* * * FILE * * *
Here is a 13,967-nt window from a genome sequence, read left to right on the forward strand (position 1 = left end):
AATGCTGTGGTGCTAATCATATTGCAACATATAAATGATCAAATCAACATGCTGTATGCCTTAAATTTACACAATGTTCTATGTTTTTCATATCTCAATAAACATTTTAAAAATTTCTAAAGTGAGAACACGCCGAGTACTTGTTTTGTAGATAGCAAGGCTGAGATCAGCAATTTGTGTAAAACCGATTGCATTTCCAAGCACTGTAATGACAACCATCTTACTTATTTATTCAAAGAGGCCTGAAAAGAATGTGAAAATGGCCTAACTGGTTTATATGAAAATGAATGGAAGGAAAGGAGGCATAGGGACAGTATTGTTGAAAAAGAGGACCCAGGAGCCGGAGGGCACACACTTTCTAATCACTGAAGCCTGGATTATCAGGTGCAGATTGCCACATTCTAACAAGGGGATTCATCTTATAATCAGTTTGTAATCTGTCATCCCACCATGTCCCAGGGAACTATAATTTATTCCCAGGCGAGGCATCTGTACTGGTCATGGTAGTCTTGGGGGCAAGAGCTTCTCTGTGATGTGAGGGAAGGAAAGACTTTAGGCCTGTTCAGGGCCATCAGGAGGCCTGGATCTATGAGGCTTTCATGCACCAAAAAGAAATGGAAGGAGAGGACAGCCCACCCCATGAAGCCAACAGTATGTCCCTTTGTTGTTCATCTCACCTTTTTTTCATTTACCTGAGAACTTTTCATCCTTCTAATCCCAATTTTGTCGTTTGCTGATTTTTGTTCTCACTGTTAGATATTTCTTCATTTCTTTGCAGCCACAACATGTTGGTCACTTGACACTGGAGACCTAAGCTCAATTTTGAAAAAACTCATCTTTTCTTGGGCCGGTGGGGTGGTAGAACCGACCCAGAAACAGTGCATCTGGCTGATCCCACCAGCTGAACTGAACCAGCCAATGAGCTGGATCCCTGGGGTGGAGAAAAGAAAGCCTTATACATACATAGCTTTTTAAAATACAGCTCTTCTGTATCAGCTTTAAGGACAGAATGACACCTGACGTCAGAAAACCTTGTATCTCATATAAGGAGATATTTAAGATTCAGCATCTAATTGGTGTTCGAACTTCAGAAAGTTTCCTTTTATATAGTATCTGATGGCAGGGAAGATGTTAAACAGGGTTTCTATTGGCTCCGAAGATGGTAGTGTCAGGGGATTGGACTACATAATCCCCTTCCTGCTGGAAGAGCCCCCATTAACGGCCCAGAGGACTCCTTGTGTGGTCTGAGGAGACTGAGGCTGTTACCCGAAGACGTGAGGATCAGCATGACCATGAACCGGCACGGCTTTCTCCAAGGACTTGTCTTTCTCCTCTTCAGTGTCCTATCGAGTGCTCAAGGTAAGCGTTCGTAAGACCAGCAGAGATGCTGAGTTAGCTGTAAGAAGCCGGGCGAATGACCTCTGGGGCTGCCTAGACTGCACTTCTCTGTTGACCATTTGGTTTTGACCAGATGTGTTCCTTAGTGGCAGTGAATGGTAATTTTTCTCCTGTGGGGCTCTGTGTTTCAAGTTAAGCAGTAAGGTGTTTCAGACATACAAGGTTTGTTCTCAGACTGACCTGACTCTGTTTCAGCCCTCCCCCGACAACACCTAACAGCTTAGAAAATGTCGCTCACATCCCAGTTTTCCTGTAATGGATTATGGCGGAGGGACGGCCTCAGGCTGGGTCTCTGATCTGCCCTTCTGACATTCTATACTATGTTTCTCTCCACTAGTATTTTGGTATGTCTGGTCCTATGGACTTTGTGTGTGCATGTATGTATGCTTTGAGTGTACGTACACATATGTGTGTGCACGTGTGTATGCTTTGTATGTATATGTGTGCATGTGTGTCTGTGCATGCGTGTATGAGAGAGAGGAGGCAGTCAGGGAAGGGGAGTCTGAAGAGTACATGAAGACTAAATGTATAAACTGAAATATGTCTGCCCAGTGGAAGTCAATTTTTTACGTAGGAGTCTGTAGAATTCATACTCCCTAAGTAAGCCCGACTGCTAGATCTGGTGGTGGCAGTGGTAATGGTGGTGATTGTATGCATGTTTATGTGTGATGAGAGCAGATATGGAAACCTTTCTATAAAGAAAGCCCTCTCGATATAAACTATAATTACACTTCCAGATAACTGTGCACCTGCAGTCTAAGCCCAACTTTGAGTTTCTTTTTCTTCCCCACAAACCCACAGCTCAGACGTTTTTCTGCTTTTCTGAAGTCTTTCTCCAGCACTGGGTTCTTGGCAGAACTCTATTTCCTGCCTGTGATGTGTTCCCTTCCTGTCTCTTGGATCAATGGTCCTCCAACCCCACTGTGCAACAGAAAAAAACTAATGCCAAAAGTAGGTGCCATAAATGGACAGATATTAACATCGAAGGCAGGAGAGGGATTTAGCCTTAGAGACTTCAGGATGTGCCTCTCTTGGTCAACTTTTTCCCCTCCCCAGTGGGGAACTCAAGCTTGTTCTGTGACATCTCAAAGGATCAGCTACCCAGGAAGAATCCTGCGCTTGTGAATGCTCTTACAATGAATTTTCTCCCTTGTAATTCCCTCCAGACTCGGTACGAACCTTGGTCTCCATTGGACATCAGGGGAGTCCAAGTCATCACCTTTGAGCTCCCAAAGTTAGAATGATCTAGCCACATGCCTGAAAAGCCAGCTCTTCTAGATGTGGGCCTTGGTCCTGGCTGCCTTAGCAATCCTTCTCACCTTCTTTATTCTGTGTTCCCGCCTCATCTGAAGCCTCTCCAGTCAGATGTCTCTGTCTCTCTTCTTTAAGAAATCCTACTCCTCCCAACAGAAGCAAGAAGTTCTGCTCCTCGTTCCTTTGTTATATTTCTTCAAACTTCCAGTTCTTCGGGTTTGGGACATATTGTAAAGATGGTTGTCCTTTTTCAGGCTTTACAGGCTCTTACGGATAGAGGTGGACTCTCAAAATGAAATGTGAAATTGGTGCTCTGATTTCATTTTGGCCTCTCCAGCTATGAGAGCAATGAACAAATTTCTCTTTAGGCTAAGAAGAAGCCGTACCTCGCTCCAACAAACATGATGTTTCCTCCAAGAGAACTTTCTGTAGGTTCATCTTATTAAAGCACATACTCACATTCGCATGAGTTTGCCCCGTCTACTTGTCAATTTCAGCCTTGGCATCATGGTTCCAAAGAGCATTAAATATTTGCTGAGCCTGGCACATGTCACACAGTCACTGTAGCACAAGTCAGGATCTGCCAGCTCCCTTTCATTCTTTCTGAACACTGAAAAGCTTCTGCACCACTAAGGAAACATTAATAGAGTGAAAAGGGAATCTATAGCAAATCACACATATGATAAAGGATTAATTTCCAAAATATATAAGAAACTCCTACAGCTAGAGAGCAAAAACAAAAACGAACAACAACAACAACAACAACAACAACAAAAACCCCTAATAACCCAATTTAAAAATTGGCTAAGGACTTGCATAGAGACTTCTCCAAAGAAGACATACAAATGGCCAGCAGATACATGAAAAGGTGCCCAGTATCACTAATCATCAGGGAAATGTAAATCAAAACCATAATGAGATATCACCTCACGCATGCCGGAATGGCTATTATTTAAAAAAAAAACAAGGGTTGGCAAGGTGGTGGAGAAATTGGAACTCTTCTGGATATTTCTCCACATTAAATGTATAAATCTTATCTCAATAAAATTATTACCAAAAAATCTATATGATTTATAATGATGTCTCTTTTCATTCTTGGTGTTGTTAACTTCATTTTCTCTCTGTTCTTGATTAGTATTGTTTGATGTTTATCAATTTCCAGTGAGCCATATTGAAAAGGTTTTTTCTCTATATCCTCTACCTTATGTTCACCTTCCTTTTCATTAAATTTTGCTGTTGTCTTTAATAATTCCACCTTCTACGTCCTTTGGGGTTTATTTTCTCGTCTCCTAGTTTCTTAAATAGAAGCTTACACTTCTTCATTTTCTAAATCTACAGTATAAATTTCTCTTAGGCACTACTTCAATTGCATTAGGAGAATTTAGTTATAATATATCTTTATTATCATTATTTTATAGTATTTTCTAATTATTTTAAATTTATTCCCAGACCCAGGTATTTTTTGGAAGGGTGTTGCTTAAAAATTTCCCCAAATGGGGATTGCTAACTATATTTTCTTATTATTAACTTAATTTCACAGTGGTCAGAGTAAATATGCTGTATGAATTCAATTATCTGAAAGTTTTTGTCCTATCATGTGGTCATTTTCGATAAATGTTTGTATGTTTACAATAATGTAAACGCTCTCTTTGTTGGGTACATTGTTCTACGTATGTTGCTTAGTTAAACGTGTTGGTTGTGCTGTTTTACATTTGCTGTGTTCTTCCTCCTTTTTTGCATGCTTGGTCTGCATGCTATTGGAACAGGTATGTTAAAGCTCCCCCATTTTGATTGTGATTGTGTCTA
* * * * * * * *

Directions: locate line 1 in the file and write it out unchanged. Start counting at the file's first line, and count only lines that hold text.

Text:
Here is a 13,967-nt window from a genome sequence, read left to right on the forward strand (position 1 = left end):